Manchester Art Gallery, formerly Manchester City Art Gallery, is a publicly owned art museum on Mosley Street in Manchester city centre. The main gallery premises were built for a learned society in 1823 and today its collection occupies three connected buildings, two of which were designed by Sir Charles Barry. Both Barry's buildings are listed. The building that links them was designed by Hopkins Architects following an architectural design competition managed by RIBA Competitions. It opened in 2002 following a major renovation and expansion project undertaken by the art gallery.
The Portico Library, The Portico or Portico Library and Gallery on Mosley Street, Manchester, is an independent subscription library designed in the Greek Revival style by Thomas Harrison of Chester and built between 1802 and 1806. It is recorded in the National Heritage List for England as a Grade II* listed building, having been designated on 25 February 1952, and has been described as "the most refined little building in Manchester".
38 and 42 Mosley Street in Manchester, England, is a double-block Victorian bank constructed between 1862 and c. 1880 for the Manchester and Salford Bank. It was occupied in 2001 by the Royal Bank of Scotland. The original block of 1862 was the "last great work" of Edward Walters, and the extension of the 1880s was by his successors Barker and Ellis. It is a Grade II* listed building.
Classical Architecture usually denotes architecture which is more or less consciously derived from the principles of Greek and Roman architecture of classical antiquity, or sometimes even more specifically, from the works of Vitruvius. Different styles of classical architecture have arguably existed since the Carolingian Renaissance, and prominently since the Italian Renaissance. Although classical styles of architecture can vary greatly, they can in general all be said to draw on a common "vocabulary" of decorative and constructive elements. In much of the Western world, different classical architectural styles have dominated the history of architecture from the Renaissance until the second world war, though it continues to inform many architects to this day.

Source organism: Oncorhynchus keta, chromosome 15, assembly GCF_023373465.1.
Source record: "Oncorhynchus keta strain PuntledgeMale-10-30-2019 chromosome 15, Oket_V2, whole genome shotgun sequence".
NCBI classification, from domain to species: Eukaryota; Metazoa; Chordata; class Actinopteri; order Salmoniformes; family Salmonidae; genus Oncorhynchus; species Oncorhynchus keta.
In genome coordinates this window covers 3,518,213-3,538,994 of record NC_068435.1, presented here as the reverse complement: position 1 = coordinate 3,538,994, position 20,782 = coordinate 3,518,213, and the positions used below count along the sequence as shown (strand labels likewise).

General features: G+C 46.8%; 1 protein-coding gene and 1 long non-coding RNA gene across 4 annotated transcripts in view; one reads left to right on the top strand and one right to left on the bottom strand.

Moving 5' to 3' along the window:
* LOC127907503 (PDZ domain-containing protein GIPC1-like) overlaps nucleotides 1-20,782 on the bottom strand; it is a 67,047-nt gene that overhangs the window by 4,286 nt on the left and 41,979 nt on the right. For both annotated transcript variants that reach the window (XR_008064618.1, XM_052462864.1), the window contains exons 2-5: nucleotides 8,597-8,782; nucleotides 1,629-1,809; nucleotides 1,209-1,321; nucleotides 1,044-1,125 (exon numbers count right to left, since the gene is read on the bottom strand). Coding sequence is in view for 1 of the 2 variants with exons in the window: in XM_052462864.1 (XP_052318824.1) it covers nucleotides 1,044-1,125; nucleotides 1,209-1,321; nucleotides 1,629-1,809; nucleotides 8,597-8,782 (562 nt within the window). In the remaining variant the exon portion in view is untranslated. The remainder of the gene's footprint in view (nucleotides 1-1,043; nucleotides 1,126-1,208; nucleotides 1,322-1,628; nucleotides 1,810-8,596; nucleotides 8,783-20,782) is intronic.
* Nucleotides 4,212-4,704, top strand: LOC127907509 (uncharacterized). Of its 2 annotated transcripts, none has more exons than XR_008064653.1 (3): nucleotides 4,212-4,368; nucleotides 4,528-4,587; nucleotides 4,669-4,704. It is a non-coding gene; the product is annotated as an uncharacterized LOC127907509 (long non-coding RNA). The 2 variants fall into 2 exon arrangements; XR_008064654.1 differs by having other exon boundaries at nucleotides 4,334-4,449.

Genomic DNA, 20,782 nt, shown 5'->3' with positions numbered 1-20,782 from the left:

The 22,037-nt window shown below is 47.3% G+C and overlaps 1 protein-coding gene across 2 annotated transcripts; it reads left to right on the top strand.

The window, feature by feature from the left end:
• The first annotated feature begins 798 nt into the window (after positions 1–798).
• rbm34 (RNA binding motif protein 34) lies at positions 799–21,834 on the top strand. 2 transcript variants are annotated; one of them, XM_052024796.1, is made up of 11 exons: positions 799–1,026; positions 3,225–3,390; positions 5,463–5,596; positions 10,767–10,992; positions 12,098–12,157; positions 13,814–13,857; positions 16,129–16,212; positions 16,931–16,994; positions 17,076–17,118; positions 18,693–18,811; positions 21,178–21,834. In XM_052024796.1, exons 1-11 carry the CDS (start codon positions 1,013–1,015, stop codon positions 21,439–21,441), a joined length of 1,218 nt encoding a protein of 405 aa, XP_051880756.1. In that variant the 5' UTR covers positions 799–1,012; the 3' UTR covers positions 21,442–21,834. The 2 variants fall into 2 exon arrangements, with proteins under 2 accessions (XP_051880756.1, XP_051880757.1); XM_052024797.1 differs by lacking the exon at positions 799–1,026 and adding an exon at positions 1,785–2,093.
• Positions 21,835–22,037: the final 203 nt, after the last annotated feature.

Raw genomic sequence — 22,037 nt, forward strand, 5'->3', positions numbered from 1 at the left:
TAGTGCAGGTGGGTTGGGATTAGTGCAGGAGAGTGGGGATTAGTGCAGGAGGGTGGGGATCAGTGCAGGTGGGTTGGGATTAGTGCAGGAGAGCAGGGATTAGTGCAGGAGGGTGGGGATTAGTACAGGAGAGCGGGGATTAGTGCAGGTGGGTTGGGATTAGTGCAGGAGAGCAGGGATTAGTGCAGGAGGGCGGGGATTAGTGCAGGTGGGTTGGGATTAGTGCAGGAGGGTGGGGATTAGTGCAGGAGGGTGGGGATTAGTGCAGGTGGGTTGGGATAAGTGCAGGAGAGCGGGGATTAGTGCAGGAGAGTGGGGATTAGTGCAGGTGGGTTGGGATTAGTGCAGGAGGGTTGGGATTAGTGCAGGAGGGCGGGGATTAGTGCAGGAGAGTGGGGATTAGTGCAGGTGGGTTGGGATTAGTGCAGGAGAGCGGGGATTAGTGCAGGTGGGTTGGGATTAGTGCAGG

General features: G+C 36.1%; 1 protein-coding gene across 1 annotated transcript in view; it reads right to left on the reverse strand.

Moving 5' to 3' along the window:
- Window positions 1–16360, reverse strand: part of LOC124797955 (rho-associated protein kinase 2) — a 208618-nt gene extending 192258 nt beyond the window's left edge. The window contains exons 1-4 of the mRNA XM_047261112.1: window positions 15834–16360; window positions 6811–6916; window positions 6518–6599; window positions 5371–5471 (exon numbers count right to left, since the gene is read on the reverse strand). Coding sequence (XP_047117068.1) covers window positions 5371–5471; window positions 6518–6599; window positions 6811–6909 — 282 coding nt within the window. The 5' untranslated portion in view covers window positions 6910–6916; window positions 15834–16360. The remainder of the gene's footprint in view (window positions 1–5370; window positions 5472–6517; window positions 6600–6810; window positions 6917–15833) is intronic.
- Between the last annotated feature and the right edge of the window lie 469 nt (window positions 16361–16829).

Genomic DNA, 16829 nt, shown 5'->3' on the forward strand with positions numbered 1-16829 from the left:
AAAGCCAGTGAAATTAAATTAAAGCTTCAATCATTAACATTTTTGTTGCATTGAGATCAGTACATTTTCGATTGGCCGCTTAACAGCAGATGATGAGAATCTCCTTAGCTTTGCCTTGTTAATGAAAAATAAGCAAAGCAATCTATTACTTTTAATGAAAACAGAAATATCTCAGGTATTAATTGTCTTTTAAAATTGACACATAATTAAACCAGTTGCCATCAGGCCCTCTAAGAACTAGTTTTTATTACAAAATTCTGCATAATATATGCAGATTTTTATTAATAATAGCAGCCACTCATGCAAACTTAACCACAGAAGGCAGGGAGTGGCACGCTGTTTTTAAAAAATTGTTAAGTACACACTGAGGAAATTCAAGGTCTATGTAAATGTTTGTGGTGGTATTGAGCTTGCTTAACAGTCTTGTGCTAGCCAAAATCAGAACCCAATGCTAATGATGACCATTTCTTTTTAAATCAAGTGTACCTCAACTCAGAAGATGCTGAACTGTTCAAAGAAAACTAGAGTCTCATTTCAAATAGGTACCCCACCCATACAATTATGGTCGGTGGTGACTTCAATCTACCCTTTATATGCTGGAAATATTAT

Thomas Harrison was an English architect and bridge engineer who trained in Rome, where he studied classical architecture. Returning to England, he won the competition in 1782 for the design of Skerton Bridge in Lancaster. After moving to Lancaster he worked on local buildings, received commissions for further bridges, and designed country houses in Scotland. In 1786 Harrison was asked to design new buildings within the grounds of Lancaster and Chester castles, projects that occupied him, together with other works, until 1815. On both sites he created accommodation for prisoners, law courts, and a shire hall, while working on various other public buildings, gentlemen's clubs, churches, houses, and monuments elsewhere. His final major commission was for the design of Grosvenor Bridge in Chester.
John Dalton FRS was an English chemist, physicist, and meteorologist. He is best known for introducing the atomic theory into chemistry, and for his research into colour blindness, sometimes referred to as Daltonism in his honour.
Lyme Park is a large estate located south of Disley, Cheshire. The estate is managed by the National Trust and consists of a mansion house surrounded by formal gardens, in a deer park in the Peak District National Park. The house is the largest in Cheshire, and is recorded in the National Heritage List for England as a designated Grade I listed building.
Albert Square is a public square in the centre of Manchester, England. It is dominated by its largest building, the Grade I listed Manchester Town Hall, a Victorian Gothic building by Alfred Waterhouse. Other smaller buildings from the same period surround it, many of which are listed.
The architecture of Manchester demonstrates a rich variety of architectural styles. The city is a product of the Industrial Revolution and is known as the first modern, industrial city. Manchester is noted for its warehouses, railway viaducts, cotton mills and canals - remnants of its past when the city produced and traded goods. Manchester has minimal Georgian or medieval architecture to speak of and consequently has a vast array of 19th and early 20th-century architecture styles; examples include Palazzo, Neo-Gothic, Venetian Gothic, Edwardian baroque, Art Nouveau, Art Deco and the Neo-Classical.
Watts Warehouse is a large, ornate Victorian Grade II* listed building standing on Portland Street in the centre of Manchester, England. It opened in 1856 as a textile warehouse for the wholesale drapery business of S & J Watts, and was the largest single-occupancy textile warehouse in Manchester. Today the building is part of the Britannia Hotels chain.